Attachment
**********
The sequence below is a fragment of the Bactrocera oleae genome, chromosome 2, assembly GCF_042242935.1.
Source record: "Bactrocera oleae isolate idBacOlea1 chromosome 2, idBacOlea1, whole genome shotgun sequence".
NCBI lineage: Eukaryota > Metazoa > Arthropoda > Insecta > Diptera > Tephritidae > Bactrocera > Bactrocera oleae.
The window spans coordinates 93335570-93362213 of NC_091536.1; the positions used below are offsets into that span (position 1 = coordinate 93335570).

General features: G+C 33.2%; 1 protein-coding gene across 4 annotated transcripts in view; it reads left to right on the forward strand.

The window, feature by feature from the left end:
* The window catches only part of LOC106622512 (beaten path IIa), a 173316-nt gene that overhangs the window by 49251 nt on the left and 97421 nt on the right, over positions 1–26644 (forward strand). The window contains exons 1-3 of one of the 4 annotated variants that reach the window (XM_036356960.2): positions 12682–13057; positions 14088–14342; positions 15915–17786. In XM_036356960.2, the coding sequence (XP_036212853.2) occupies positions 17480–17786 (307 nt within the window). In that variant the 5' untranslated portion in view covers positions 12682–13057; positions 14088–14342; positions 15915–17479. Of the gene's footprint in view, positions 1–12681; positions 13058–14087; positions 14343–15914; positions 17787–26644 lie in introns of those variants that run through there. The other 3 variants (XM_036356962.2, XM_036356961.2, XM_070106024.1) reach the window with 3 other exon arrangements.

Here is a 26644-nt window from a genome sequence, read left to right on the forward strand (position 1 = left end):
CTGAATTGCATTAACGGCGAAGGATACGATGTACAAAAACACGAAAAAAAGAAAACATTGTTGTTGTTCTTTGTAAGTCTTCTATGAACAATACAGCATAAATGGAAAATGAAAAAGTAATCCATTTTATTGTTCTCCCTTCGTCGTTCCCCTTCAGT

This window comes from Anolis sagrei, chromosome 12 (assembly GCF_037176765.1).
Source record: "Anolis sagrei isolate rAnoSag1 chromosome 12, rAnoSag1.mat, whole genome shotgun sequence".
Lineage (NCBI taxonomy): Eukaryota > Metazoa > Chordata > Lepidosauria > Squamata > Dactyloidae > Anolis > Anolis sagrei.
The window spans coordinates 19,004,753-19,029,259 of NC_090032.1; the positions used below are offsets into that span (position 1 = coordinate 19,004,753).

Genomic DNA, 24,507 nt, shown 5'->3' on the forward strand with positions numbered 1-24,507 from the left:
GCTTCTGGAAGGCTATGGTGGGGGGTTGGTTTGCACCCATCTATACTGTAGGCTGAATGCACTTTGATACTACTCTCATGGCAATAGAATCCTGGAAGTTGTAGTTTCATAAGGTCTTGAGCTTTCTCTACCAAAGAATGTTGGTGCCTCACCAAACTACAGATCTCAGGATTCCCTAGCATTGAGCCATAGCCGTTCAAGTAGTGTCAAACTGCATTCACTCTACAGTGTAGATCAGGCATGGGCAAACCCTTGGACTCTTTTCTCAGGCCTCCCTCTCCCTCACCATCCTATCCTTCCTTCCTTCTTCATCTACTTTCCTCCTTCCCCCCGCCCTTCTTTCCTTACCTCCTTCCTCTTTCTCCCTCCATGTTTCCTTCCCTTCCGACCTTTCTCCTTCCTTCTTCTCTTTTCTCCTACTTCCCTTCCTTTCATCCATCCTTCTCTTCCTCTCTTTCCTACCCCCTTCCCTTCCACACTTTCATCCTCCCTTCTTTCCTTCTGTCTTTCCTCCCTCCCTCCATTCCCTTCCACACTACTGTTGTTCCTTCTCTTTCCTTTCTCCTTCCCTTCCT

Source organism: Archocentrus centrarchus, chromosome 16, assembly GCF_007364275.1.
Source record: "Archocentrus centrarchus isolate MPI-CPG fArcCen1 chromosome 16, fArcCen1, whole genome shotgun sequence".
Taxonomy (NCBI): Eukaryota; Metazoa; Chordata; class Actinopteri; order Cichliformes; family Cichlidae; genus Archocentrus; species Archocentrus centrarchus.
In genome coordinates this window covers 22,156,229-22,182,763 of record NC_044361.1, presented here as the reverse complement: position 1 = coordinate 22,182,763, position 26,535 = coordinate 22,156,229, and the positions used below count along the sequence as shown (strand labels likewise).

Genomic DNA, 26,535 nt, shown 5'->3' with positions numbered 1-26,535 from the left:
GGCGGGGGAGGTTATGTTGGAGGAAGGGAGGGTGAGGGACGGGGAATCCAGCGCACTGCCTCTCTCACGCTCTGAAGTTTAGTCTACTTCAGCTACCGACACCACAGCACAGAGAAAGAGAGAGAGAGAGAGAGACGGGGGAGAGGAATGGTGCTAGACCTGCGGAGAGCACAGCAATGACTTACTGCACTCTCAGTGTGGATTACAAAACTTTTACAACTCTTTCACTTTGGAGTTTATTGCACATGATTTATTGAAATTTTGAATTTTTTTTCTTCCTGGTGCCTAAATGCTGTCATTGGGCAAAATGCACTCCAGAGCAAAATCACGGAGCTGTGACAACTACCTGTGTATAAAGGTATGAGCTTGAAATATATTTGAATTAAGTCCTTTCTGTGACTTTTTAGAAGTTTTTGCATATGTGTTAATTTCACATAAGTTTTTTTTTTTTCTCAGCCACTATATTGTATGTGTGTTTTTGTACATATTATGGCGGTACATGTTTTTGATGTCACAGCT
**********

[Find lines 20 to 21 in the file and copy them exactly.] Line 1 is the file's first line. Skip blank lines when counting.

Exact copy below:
Genomic DNA, 26,535 nt, shown 5'->3' with positions numbered 1-26,535 from the left:
GGCGGGGGAGGTTATGTTGGAGGAAGGGAGGGTGAGGGACGGGGAATCCAGCGCACTGCCTCTCTCACGCTCTGAAGTTTAGTCTACTTCAGCTACCGACACCACAGCACAGAGAAAGAGAGAGAGAGAGAGAGACGGGGGAGAGGAATGGTGCTAGACCTGCGGAGAGCACAGCAATGACTTACTGCACTCTCAGTGTGGATTACAAAACTTTTACAACTCTTTCACTTTGGAGTTTATTGCACATGATTTATTGAAATTTTGAATTTTTTTTCTTCCTGGTGCCTAAATGCTGTCATTGGGCAAAATGCACTCCAGAGCAAAATCACGGAGCTGTGACAACTACCTGTGTATAAAGGTATGAGCTTGAAATATATTTGAATTAAGTCCTTTCTGTGACTTTTTAGAAGTTTTTGCATATGTGTTAATTTCACATAAGTTTTTTTTTTTTCTCAGCCACTATATTGTATGTGTGTTTTTGTACATATTATGGCGGTACATGTTTTTGATGTCACAGCT